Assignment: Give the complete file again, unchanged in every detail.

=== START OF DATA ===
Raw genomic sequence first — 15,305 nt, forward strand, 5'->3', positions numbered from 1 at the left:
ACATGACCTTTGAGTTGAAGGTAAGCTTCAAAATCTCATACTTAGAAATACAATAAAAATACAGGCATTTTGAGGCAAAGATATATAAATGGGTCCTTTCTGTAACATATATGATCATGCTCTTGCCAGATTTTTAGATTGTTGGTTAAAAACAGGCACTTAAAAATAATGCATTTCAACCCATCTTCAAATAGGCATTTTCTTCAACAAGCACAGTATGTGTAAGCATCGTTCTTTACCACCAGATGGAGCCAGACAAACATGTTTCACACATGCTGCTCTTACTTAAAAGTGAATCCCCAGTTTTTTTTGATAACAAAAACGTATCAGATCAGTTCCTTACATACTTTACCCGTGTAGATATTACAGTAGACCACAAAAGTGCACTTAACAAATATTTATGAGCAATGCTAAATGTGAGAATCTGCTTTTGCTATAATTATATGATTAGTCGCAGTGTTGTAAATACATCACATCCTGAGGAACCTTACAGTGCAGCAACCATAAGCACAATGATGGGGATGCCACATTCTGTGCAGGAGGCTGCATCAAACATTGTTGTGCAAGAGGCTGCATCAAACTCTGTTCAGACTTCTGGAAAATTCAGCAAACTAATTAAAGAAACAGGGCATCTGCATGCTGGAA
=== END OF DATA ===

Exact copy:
Raw genomic sequence first — 15,305 nt, forward strand, 5'->3', positions numbered from 1 at the left:
ACATGACCTTTGAGTTGAAGGTAAGCTTCAAAATCTCATACTTAGAAATACAATAAAAATACAGGCATTTTGAGGCAAAGATATATAAATGGGTCCTTTCTGTAACATATATGATCATGCTCTTGCCAGATTTTTAGATTGTTGGTTAAAAACAGGCACTTAAAAATAATGCATTTCAACCCATCTTCAAATAGGCATTTTCTTCAACAAGCACAGTATGTGTAAGCATCGTTCTTTACCACCAGATGGAGCCAGACAAACATGTTTCACACATGCTGCTCTTACTTAAAAGTGAATCCCCAGTTTTTTTTGATAACAAAAACGTATCAGATCAGTTCCTTACATACTTTACCCGTGTAGATATTACAGTAGACCACAAAAGTGCACTTAACAAATATTTATGAGCAATGCTAAATGTGAGAATCTGCTTTTGCTATAATTATATGATTAGTCGCAGTGTTGTAAATACATCACATCCTGAGGAACCTTACAGTGCAGCAACCATAAGCACAATGATGGGGATGCCACATTCTGTGCAGGAGGCTGCATCAAACATTGTTGTGCAAGAGGCTGCATCAAACTCTGTTCAGACTTCTGGAAAATTCAGCAAACTAATTAAAGAAACAGGGCATCTGCATGCTGGAA